Egyptian police have arrested two leaders of an Islamist party, the latest to be swept up in a crackdown on the Muslim Brotherhood and its allies, while the European Union's foreign policy chief was to meet with officials in Cairo on Monday in an attempt to mediate an end to the political deadlock.
Egyptian police have arrested two leaders of an Islamist party, the latest to be swept up in a crackdown on the Muslim Brotherhood and its allies, while the European Union’s foreign policy chief was to meet with officials in Cairo on Monday in an attempt to mediate an end to the political deadlock.
Catherine Ashton’s visit to the Egyptian capital is her second this month, a sign of the alarm felt in the West over the continuing bloodshed.
More than 260 people have been killed since the July 3 coup that deposed Islamist President Mohammed Morsi. The bloodiest incident took place over the weekend, with at least 83 of his supporters killed in clashes with police. Human Rights Watch and field doctors interviewed by The Associated Press said it appears many were killed by gunshots to the head and chest.
The incident, which the Brotherhood has described as a “massacre,” came after millions took the streets to show their support for Defense Minister Gen. Abdel-Fattah el-Sissi. He had called for a mandate of popular support to deal with violence and “potential terrorism” – a thinly veiled reference to expected crackdowns on Morsi supporters who are holding sit-in camps in Cairo. The coup itself also followed days of mass protests by millions of Egyptians demanding that Morsi step down after a year in office as Egypt’s first elected president.
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Several Brotherhood leaders and other prominent Islamists have been imprisoned since Morsi’s ouster, with two figures from the Brotherhood-allied Wasat Party arrested and taken to Tora prison late Sunday. Security officials said that Abul-Ela Madi and Essam Soltan, who faced arrest warrants on allegations they incited violence, were found hiding in a home in a Cairo neighborhood located near the main protest site of Morsi’s supporters.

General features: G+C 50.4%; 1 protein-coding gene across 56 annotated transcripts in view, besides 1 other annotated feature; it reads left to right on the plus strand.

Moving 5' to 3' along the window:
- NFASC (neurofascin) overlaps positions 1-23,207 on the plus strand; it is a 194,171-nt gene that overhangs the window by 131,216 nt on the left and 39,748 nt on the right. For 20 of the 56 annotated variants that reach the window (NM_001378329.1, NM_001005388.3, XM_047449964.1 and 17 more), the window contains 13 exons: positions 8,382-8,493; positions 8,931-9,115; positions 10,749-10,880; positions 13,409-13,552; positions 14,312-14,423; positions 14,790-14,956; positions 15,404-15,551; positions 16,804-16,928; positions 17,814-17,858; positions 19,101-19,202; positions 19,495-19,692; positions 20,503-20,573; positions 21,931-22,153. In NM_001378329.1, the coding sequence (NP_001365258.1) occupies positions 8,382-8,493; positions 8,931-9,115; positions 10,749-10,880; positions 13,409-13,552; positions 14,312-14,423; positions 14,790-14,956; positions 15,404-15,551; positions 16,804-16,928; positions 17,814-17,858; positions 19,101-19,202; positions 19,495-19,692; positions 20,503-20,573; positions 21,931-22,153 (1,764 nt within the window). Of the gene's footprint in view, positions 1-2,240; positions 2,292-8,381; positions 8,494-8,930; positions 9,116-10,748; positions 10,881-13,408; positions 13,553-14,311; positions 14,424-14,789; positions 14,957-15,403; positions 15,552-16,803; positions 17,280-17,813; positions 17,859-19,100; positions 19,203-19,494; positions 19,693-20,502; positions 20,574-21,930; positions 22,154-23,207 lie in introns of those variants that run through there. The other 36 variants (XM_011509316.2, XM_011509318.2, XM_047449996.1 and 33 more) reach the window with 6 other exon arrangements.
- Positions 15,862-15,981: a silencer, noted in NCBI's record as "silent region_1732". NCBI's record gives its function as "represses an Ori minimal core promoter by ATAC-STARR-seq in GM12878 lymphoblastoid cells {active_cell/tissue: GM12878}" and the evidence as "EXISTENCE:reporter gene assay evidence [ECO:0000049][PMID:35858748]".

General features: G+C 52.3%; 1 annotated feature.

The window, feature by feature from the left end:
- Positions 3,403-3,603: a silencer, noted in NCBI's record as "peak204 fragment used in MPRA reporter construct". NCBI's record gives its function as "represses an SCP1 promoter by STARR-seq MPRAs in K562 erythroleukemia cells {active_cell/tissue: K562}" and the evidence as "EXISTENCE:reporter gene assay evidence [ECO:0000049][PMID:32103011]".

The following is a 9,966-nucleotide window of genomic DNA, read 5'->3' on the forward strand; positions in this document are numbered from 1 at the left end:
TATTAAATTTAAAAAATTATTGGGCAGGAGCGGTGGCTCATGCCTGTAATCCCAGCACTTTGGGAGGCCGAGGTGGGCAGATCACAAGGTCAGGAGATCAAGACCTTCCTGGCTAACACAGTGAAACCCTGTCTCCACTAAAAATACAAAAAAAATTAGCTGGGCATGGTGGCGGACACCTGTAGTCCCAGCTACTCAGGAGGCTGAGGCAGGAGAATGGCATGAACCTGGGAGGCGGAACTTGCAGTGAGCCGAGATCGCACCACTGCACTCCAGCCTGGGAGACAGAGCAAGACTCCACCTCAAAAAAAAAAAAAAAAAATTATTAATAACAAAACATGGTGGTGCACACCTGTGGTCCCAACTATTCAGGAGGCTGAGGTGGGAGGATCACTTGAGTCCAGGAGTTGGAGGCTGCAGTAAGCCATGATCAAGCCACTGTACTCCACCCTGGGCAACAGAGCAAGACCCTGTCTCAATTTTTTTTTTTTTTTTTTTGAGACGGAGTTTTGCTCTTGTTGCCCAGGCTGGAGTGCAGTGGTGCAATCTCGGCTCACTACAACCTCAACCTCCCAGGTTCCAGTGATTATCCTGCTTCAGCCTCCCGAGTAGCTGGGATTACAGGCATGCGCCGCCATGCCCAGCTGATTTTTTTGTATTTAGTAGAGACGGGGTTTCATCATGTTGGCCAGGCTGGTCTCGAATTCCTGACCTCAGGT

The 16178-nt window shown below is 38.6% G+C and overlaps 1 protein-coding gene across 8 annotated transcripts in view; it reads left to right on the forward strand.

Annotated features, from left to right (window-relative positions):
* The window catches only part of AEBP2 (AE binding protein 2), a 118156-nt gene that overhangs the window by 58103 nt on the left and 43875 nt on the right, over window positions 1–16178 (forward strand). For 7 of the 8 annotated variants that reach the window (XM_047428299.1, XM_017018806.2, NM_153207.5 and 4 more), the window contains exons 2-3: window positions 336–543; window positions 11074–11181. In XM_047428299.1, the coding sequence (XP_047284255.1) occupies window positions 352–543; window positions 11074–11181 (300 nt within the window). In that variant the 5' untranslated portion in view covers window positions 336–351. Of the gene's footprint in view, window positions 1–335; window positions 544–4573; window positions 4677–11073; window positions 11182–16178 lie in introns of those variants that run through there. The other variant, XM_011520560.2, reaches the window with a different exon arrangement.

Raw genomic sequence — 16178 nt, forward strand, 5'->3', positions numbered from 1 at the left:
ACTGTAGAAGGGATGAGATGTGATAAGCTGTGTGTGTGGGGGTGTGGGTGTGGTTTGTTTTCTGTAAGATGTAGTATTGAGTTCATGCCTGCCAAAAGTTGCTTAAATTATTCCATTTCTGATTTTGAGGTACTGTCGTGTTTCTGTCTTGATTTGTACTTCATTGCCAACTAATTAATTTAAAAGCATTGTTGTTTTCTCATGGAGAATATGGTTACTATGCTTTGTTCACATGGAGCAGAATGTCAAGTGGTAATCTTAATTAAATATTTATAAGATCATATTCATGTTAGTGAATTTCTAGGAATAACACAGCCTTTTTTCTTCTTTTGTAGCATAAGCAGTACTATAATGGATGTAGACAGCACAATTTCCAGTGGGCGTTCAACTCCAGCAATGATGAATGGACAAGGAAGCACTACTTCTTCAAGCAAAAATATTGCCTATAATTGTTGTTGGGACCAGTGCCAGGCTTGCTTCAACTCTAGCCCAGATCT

Morsi himself has been held incommunicado by the military since his ouster. Last week prosecutors announced they had launched an investigation into the ousted president on charges of murder and conspiring with the Palestinian militant group Hamas to carry out an attack on a prison during the 2011 uprising against Mubarak. The jailbreak allegedly led to the deaths of inmates and broke Morsi and around 30 other members of the group out of detention.
In a bid to try and mediate a solution to the crisis, the EU’s Ashton has planned meeting with both sides Monday, speaking early in the day with Foreign Minister Nabil Fahmy.
Islamists led by the Brotherhood, from which Morsi hails, staunchly reject the new leadership and insist the only possible solution to the crisis is to reinstate him. Meanwhile, the interim leadership is pushing ahead with a fast-track transition plan to return to a democratically elected government by early next year.
In a statement before arriving to Cairo, Ashton said she is going to speak to all sides to reinforce that “there must be a fully inclusive transition process, taking in all political groups, including the Muslim Brotherhood.”
“I will also repeat my call to end all violence. I deeply deplore the loss of life,” she said.
According to the statement from Ashton’s office, she will be meeting with President Adly Mansour, Vice President Mohamed ElBaradei and el-Sissi.
The Brotherhood’s political wing says four of its member and Morsi’s ex-prime minister Hesham Kandil are holding talks with Ashton as well.
Divisions between pro and anti-Morsi camps have played out in nearly daily street battles, with a dozen homes catching fire in Cairo late Sunday. Security officials said that no one was injured when the ousted president’s supporters threw Molotov cocktails from atop a main overpass onto homes and opponents below.
All officials spoke anonymously because they were not authorized to speak to the media.